Sunday, 9 May 2010
The bonds will be issued at a conversion price of 2.5 dirhams, it said in a statement to the Abu Dhabi bourse today. The converted shares will be listed on the Abu Dhabi Securities Exchange.
Aabar said on April 30 it planned to sell as much as 7.35 billion dirhams of convertible debt to IPIC for “general corporate purposes.” IPIC, the Abu Dhabi government-owned energy investor, owns a 71 percent stake in Aabar after converting 6.68 billion dirhams of bonds in 2009. IPIC uses Aabar for its non-oil investments.
The board also approved the appointment of Mohamed Ali al Fahim as a director, replacing David Forbes, according to the statement.END
Dubai-based Damas was ordered to dismiss its board and pay fines, after the company last year accused its former head of involvement in $165 million of "unauthorised" transactions.
"Given the complexity involved in transferring / selling the assets declared to the company, it is taking more time to affect the recoveries as per the timeline mentioned in the previous announcement by the company on 4 November 2009," Damas said in a bourse statement on Sunday.
“The international melt-down scenario related to Greek sovereign debt” is pushing Arab markets lower, said Dubai-based Yazan Abdeen, a fund manager at ING Investment Management (Dubai) Ltd. “If you think in the gloom scenario, international demand falls and hence oil, and that leads to less sovereign government revenue.”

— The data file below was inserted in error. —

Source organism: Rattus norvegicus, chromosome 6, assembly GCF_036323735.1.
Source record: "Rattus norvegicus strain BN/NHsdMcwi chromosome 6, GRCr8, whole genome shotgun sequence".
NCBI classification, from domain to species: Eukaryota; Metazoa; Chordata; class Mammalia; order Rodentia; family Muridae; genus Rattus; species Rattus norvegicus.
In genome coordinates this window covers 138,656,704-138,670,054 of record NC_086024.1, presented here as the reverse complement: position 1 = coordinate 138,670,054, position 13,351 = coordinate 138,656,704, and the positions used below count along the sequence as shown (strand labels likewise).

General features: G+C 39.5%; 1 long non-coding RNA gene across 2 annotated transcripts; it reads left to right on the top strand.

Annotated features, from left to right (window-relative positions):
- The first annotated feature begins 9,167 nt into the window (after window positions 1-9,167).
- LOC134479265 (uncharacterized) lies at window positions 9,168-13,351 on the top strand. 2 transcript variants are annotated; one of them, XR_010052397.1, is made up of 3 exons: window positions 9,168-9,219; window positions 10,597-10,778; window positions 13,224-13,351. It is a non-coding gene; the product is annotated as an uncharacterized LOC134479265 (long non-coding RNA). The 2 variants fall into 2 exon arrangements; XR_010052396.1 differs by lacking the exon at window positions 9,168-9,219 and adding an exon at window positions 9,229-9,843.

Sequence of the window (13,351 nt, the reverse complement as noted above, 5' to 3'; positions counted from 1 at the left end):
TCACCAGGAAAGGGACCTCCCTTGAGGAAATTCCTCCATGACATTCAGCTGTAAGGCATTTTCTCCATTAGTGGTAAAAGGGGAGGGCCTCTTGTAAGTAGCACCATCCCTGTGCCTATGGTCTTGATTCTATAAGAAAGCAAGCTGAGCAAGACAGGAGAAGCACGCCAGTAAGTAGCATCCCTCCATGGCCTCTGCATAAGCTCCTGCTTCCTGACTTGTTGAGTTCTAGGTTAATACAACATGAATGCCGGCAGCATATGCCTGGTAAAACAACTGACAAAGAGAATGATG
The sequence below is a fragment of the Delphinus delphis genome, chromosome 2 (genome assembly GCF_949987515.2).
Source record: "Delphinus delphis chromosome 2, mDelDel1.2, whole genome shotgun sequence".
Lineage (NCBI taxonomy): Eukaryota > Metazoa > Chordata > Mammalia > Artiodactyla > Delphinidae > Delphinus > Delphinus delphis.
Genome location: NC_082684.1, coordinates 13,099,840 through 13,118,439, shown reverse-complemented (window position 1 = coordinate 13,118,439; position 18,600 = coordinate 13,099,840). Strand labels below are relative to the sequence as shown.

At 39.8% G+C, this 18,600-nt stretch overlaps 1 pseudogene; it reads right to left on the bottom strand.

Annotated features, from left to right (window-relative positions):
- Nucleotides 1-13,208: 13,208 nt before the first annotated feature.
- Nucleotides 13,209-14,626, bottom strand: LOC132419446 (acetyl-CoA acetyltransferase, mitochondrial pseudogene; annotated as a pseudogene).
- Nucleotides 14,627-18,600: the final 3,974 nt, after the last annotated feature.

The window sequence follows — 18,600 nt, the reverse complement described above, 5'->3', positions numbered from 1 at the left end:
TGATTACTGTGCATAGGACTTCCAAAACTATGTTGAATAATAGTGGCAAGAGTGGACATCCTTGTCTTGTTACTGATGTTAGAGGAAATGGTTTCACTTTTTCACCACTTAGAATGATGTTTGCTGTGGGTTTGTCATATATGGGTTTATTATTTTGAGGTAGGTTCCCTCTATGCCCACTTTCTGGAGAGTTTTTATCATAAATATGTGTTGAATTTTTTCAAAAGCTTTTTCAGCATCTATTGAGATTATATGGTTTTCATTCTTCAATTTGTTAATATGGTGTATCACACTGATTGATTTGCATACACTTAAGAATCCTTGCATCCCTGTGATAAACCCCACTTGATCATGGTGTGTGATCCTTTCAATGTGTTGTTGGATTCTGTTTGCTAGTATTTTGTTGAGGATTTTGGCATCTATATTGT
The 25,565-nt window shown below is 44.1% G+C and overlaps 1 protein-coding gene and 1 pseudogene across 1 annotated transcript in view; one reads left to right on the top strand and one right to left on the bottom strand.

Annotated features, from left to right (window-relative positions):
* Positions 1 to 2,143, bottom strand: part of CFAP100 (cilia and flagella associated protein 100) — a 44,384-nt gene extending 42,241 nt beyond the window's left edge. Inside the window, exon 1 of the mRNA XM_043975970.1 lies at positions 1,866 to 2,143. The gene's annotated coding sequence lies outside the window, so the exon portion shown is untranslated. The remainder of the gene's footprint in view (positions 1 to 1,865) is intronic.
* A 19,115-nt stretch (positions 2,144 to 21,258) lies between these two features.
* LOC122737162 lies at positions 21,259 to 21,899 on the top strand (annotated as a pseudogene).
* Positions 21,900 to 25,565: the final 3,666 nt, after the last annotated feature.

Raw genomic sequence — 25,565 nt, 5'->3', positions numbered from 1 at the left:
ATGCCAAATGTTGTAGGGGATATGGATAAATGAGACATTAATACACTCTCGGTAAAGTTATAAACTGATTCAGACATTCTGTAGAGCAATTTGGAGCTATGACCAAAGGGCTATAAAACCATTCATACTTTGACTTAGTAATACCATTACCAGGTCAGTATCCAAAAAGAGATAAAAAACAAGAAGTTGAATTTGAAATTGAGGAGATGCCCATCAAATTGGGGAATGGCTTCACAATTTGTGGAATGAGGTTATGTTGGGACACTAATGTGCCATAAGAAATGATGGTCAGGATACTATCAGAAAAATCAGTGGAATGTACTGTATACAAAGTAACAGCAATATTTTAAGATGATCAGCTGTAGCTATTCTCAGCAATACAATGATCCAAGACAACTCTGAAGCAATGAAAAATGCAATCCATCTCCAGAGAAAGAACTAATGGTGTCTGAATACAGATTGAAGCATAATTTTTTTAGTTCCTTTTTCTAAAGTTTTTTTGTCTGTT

Stocks fell globally last week on concern Europe will be unable to contain the spiraling government debt crisis. European shares tumbled the most in 18 months before euro-region leaders met in Brussels to endorse the Greek bailout. Moody’s Investors Service said banks in Portugal, Spain, Italy, Ireland and the U.K. could be at risk as the threat of contagion grows. The MSCI World Index slid 2.3 percent to 1,099.58 on May 7, the lowest close since Feb. 8.
But they already own stakes in the London Stock Exchange, Sainsbury and Barclays Bank and a property empire that includes Canary Wharf, tracts of central London, to put alongside its European holdings such as part-ownership of Credit Suisse, Porsche and Volkswagen.
Already wealthy from oil, it was a single technological advance which shot Qatar's financial reserves into the stratosphere in the 1990s. The invention of liquefaction processes which allowed the long-distance transport by tanker of its main resource, natural gas, saw the development of new markets around the world. Since then, Qatar has exploded economically. It has now reportedly overtaken Liechtenstein as the richest country per head of population.
Speaking to reporters after a meeting of finance ministers of the Gulf Cooperation Council, Al-Attiyah said the leaders of Saudi Arabia, Qatar, Bahrain, Oman, Kuwait and the UAE would take up all topics of economic integration during their half-yearly consultative summit in Riyadh.
He indicated that the GCC leaders would discuss important issues such as the Gulf Common Market and the Customs Union as well as all other matters related to removing obstacles facing economic integration and improving performance.